Book of the States Articles
Lieutenant Governors’ Elections By Julia Hurst
Lieutenant governors lead today and prepare for tomorrow. Most have significant state leadership roles and all are first in line of succession to become governor. The 2004 election factors and results indicate this office is continuing to grow in influence and that lieutenant governors will further impact state legislative trends and governments.
Lieutenant Governors: Significant and Visible By Julia Hurst
Forty-five states now have an officeholder using the title “lieutenant governor.” The experience and profile of the candidates for the office have grown for two years, and that trend continues in the 2006 elections. The duties of the office are also increasing: USA Today newspaper reported in August 2005 that the office of lieutenant governor is a significant, visible and often controversial office. As the office gains attention, future trends indicate state officials will examine the most effective uses of the office.
Lieutenant Governors: Quantified as Risen Powers By Julia Nienaber Hurst
For an office traditionally understudied by academics, 2006 was a year which saw three new reports quantifying the office. Each shows that the office of lieutenant governor is a risen power. Data shows approximately one in every four governors in the nation for the past 100 years once served as lieutenant governor, and no office in the past 25 years had a better success rate of becoming governor. In addition, the office of lieutenant governor was the only statewide elected office to see an increase in real income in the 30-year period ending in 2005.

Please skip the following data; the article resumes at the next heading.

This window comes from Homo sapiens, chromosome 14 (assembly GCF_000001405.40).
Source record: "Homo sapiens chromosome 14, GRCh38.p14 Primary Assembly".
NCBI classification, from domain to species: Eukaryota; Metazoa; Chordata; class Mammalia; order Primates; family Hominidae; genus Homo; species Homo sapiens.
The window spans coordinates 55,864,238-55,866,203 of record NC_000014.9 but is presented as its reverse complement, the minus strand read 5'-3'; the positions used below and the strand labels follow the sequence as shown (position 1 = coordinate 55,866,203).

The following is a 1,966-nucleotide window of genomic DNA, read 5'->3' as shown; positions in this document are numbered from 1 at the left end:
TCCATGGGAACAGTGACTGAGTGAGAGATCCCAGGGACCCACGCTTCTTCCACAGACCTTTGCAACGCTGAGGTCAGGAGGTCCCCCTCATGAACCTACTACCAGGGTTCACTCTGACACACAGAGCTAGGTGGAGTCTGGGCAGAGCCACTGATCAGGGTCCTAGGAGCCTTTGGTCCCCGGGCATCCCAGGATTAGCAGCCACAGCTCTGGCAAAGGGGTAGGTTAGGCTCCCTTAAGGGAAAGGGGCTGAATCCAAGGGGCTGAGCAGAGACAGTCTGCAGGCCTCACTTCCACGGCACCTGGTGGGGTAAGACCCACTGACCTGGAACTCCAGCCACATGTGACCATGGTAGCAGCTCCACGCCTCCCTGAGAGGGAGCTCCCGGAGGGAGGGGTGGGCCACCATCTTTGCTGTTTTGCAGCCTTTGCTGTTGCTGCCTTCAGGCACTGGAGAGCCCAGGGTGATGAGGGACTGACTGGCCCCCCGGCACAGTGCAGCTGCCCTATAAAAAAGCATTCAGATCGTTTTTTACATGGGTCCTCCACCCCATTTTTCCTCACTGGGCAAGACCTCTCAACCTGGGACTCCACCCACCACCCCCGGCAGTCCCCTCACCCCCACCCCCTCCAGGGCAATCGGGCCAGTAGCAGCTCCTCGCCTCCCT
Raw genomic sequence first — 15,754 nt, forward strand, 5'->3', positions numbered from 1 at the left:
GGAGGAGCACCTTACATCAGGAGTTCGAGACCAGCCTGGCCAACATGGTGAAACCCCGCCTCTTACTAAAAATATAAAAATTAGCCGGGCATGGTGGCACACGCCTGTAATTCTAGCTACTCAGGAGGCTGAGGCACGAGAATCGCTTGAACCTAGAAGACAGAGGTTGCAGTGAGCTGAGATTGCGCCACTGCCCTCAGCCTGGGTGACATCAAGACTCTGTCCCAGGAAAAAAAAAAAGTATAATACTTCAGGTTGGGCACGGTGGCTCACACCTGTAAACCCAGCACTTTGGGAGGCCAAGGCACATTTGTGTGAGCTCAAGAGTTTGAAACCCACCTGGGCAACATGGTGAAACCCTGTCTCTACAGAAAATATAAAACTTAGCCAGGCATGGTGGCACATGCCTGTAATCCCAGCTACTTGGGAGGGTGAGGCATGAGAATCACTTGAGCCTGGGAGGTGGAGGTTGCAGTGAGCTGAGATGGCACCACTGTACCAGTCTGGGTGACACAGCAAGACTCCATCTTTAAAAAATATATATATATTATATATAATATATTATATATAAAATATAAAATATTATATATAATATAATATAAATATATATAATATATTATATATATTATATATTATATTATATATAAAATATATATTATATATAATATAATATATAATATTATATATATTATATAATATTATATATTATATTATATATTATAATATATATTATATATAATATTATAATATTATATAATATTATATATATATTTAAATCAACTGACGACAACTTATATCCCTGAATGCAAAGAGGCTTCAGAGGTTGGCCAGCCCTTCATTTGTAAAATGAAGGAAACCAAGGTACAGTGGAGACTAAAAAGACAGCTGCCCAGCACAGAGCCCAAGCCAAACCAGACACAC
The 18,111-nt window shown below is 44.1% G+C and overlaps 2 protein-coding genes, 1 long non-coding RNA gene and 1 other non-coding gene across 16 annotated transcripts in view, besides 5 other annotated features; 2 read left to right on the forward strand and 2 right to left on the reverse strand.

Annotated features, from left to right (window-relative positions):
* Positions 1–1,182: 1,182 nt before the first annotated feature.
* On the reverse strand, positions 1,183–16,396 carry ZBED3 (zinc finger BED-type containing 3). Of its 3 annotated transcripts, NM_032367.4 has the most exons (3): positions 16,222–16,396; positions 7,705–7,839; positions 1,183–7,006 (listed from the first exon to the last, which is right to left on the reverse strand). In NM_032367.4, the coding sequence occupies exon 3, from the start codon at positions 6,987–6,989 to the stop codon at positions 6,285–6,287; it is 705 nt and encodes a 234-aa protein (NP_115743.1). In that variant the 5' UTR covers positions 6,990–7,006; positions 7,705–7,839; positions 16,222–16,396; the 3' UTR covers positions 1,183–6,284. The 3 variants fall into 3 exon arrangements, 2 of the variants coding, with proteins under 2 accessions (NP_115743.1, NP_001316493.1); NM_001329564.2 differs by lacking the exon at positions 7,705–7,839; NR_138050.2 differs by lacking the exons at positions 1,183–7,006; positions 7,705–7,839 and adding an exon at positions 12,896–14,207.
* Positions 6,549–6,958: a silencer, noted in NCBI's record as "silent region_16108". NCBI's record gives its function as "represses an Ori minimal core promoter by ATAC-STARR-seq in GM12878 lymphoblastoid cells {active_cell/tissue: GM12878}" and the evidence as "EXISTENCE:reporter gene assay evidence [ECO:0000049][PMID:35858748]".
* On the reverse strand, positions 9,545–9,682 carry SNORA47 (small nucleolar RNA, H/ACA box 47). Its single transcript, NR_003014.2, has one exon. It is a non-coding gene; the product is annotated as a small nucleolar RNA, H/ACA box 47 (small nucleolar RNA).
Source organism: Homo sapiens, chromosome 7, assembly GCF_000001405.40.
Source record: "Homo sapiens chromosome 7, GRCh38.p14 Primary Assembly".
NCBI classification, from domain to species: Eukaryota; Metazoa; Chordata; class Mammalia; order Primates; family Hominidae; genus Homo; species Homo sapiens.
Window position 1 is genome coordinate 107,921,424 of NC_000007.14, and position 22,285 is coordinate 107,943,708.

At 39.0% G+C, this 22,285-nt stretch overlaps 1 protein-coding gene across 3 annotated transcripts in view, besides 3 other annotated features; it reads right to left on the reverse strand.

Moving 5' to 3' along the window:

Pathways and Powers: The Office of Lieutenant Governor By Julia Nienaber Hurst
Is the office of lieutenant governor a springboard to higher office? Research shows the office may be key to becoming governor. Attention to duties and pursuit of opportunities can help propel these officials to higher office. The list of duties and powers for the office is diverse, impressive and growing.
Executive Branch Successors & the Line of Succession By Julia Nienaber Hurst
Crises demand leadership. The time to address an orderly succession of
executive branch power is before a crisis occurs. This decade offers states examples of questions and legal challenges which may arise if Constitutional language or statute on executive branch succession is incomplete, unclear, or in conflict with other statutes. The governor’s office may be vacated before the official completion of a term due to death, resignation, incapacitation, impeachment, or recall. State law should define a clear and sufficiently deep line of gubernatorial succession. State leaders should consider establishing a specific process to declare a governor incapacitated, either temporarily or permanently. States may also review to ensure statute surrounding impeachment and recall provisions are not in conflict with Constitutional and other statutory language on succession.